Read all of my Spearmint Baby posts here.
Our dogs are our babies. They have always slept on our bed and used to be allowed on the couch, until our room makeover. We spoil them rotten and aren't ashamed to admit it.
Ruby is a puggle, which is part pug and part beagle, and Jackson is a labradoodle, which is part lab and part poodle. We didn’t intend to own only fancy hybrid dogs, but that’s what happened. It’s embarrassing when people ask what they are when we meet at the dog park or on a walk.
We’ve known since we starting TTC that we would have to make some changes with how we treat the dogs before adding a baby to the mix. It took us over a year, but when we got back from our trip up to San Francisco last month, we finally kicked them off the bed.
Here they are on night number two of no-dogs-on-the-bed. They took some time getting used to it, but now they’re doing great! I have to admit, sometimes they jump up on the bed uninvited and sometimes I let them stay up there when I’m taking a nap alone, but for the most part, we’ve broken them of their, I mean, OUR bad habit.
So, what else should dog owners do to prepare for a baby? Here are some things I’ve read and heard about on the matter (I can’t remember my sources, so don’t call the MLA police, please):
1. Ignore the dogs in the months leading up to delivery.
I’m not talking about neglect here, but it is important to pay less and less attention to the dogs as it gets closer to baby time. This is most important for the mom, as she will be the primary caregiver for the baby, at least at first. This way, the dogs don’t blame the baby for the lack of attention they’re receiving because it started before the baby got there.
2. Get a crying baby doll and hold it while it makes noise.
This will help get the dogs used to the sound of a crying baby and used to you having something cradled in your arms. Keep the baby in a safe place and never let the dogs play with it.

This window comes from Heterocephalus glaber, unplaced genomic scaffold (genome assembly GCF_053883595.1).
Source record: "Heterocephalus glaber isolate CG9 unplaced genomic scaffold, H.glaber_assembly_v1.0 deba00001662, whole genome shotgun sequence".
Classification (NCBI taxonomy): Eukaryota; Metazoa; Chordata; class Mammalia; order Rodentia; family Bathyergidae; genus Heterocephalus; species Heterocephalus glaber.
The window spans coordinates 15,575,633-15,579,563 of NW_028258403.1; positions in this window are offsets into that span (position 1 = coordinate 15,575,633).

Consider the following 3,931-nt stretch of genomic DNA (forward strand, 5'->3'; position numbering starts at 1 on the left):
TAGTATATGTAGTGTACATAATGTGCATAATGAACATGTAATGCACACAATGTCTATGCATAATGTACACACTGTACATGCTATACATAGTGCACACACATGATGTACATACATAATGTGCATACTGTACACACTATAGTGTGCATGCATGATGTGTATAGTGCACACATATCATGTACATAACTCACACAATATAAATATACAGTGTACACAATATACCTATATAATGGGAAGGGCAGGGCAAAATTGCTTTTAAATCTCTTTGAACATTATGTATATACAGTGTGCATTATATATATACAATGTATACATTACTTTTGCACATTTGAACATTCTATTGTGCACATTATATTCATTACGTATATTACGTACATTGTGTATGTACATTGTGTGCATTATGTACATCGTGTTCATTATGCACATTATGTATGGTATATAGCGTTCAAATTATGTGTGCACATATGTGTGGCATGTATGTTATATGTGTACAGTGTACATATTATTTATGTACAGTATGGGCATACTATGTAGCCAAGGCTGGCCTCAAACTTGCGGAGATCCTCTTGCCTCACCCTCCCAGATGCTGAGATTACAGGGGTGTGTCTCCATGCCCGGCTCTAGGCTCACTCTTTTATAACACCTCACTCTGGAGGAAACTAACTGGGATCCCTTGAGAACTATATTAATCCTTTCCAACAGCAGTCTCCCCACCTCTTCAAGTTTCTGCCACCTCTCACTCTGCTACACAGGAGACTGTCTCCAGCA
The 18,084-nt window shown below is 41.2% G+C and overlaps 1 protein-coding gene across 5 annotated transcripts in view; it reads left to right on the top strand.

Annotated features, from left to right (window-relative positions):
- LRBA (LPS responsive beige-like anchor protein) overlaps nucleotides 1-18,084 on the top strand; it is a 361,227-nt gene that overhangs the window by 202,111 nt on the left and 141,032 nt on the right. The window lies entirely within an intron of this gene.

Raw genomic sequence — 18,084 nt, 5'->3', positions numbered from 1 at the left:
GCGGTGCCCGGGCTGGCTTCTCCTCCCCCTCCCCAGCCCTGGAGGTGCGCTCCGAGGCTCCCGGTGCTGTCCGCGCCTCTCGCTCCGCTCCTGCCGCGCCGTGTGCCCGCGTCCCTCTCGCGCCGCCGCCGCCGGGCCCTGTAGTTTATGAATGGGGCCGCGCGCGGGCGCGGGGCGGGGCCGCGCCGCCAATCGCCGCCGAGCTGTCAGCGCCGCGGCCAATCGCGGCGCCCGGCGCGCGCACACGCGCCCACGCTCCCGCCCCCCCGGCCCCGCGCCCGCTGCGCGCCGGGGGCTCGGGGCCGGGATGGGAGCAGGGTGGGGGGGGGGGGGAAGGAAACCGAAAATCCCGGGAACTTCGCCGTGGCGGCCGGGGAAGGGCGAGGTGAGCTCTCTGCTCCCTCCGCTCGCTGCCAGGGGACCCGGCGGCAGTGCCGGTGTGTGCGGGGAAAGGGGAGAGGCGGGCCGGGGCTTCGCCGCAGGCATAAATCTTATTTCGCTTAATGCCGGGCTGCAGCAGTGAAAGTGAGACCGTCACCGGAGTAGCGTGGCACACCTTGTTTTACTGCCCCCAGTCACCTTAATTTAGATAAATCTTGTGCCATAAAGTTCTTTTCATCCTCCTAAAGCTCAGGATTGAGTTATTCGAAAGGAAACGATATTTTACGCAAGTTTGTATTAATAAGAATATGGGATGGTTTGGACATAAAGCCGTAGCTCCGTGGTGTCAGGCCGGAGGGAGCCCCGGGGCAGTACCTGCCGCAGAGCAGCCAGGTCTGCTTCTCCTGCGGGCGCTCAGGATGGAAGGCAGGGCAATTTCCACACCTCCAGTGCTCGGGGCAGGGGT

3. Arrange for someone to take care of the dogs during labor, delivery, and recovery.
You can have someone on stand-by to pick up the dogs for a few days or have someone come by your house to feed, walk, and play with the dogs when you’re gone. Be sure to prepare instructions ahead of time so you’re not worrying about relaying information over the phone while laboring.
4. Bring baby clothes home from the hospital/birth center/etc.
After the baby is born, have someone bring home something that the baby has worn. Let the dogs smell it, but don’t let them play with it. No tug-of-war with the baby’s shirt, ok? Tell them to be gentle as they smell so they know that they are to be on their best behavior.
5. Don’t keep the baby room door closed all the time.
If you decide that you never want the dogs in the baby’s room, put up a baby gate to keep them out, but that allows them to see what is going on inside. If you decide to let them go in and out of the room, give them their own spot to lay down and teach them to respect the baby’s things. This can begin before the baby arrives so you don’t have to worry about training the dogs while you have a screaming baby in your arms.
Overall, remember that this will be a huge adjustment, not just for you, but for all the members of your family, human or not. Have patience, but be firm as you introduce a new member to the pack.
Did I miss anything? What has worked for you when introducing a real baby to your fur babies?